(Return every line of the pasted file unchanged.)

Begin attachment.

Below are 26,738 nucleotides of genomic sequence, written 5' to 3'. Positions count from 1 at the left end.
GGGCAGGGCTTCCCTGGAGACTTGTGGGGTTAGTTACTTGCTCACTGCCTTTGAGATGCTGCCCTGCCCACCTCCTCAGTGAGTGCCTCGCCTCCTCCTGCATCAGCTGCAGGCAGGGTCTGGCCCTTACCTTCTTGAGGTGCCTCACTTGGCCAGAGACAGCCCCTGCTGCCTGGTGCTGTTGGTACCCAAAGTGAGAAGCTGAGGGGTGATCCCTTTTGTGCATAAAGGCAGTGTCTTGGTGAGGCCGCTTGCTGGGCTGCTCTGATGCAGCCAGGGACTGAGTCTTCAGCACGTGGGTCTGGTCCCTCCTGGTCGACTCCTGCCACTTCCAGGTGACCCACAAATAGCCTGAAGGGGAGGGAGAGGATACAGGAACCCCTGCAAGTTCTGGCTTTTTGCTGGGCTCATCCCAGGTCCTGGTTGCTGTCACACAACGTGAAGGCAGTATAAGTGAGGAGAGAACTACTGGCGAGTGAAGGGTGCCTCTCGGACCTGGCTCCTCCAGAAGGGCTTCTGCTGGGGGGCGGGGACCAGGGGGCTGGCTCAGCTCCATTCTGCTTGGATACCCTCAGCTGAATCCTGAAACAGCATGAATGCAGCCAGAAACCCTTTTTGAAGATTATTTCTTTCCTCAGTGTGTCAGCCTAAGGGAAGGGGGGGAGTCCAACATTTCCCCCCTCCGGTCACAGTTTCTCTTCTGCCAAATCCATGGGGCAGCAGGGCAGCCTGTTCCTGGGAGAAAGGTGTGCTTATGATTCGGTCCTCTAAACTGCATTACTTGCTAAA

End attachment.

Below are 26,738 nucleotides of genomic sequence, written 5' to 3'. Positions count from 1 at the left end.
GGGCAGGGCTTCCCTGGAGACTTGTGGGGTTAGTTACTTGCTCACTGCCTTTGAGATGCTGCCCTGCCCACCTCCTCAGTGAGTGCCTCGCCTCCTCCTGCATCAGCTGCAGGCAGGGTCTGGCCCTTACCTTCTTGAGGTGCCTCACTTGGCCAGAGACAGCCCCTGCTGCCTGGTGCTGTTGGTACCCAAAGTGAGAAGCTGAGGGGTGATCCCTTTTGTGCATAAAGGCAGTGTCTTGGTGAGGCCGCTTGCTGGGCTGCTCTGATGCAGCCAGGGACTGAGTCTTCAGCACGTGGGTCTGGTCCCTCCTGGTCGACTCCTGCCACTTCCAGGTGACCCACAAATAGCCTGAAGGGGAGGGAGAGGATACAGGAACCCCTGCAAGTTCTGGCTTTTTGCTGGGCTCATCCCAGGTCCTGGTTGCTGTCACACAACGTGAAGGCAGTATAAGTGAGGAGAGAACTACTGGCGAGTGAAGGGTGCCTCTCGGACCTGGCTCCTCCAGAAGGGCTTCTGCTGGGGGGCGGGGACCAGGGGGCTGGCTCAGCTCCATTCTGCTTGGATACCCTCAGCTGAATCCTGAAACAGCATGAATGCAGCCAGAAACCCTTTTTGAAGATTATTTCTTTCCTCAGTGTGTCAGCCTAAGGGAAGGGGGGGAGTCCAACATTTCCCCCCTCCGGTCACAGTTTCTCTTCTGCCAAATCCATGGGGCAGCAGGGCAGCCTGTTCCTGGGAGAAAGGTGTGCTTATGATTCGGTCCTCTAAACTGCATTACTTGCTAAA